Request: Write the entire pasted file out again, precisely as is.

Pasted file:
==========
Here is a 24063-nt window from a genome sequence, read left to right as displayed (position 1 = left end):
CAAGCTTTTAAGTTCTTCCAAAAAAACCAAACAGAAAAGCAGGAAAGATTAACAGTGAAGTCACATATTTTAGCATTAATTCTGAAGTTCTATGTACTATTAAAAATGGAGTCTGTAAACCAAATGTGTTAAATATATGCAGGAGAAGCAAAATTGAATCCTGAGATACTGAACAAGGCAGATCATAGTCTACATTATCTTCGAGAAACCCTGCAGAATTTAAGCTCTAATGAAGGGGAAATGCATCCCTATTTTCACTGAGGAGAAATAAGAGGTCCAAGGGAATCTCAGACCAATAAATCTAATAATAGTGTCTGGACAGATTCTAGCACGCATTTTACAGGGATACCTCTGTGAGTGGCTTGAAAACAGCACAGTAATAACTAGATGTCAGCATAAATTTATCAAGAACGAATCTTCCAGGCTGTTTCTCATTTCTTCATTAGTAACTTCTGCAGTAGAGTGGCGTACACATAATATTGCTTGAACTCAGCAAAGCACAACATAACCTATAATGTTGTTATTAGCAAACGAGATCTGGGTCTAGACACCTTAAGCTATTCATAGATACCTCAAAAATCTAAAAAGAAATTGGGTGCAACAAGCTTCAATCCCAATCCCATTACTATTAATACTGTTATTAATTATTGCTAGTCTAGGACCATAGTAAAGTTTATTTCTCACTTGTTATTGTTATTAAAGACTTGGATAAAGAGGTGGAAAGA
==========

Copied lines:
Here is a 24063-nt window from a genome sequence, read left to right as displayed (position 1 = left end):
CAAGCTTTTAAGTTCTTCCAAAAAAACCAAACAGAAAAGCAGGAAAGATTAACAGTGAAGTCACATATTTTAGCATTAATTCTGAAGTTCTATGTACTATTAAAAATGGAGTCTGTAAACCAAATGTGTTAAATATATGCAGGAGAAGCAAAATTGAATCCTGAGATACTGAACAAGGCAGATCATAGTCTACATTATCTTCGAGAAACCCTGCAGAATTTAAGCTCTAATGAAGGGGAAATGCATCCCTATTTTCACTGAGGAGAAATAAGAGGTCCAAGGGAATCTCAGACCAATAAATCTAATAATAGTGTCTGGACAGATTCTAGCACGCATTTTACAGGGATACCTCTGTGAGTGGCTTGAAAACAGCACAGTAATAACTAGATGTCAGCATAAATTTATCAAGAACGAATCTTCCAGGCTGTTTCTCATTTCTTCATTAGTAACTTCTGCAGTAGAGTGGCGTACACATAATATTGCTTGAACTCAGCAAAGCACAACATAACCTATAATGTTGTTATTAGCAAACGAGATCTGGGTCTAGACACCTTAAGCTATTCATAGATACCTCAAAAATCTAAAAAGAAATTGGGTGCAACAAGCTTCAATCCCAATCCCATTACTATTAATACTGTTATTAATTATTGCTAGTCTAGGACCATAGTAAAGTTTATTTCTCACTTGTTATTGTTATTAAAGACTTGGATAAAGAGGTGGAAAGA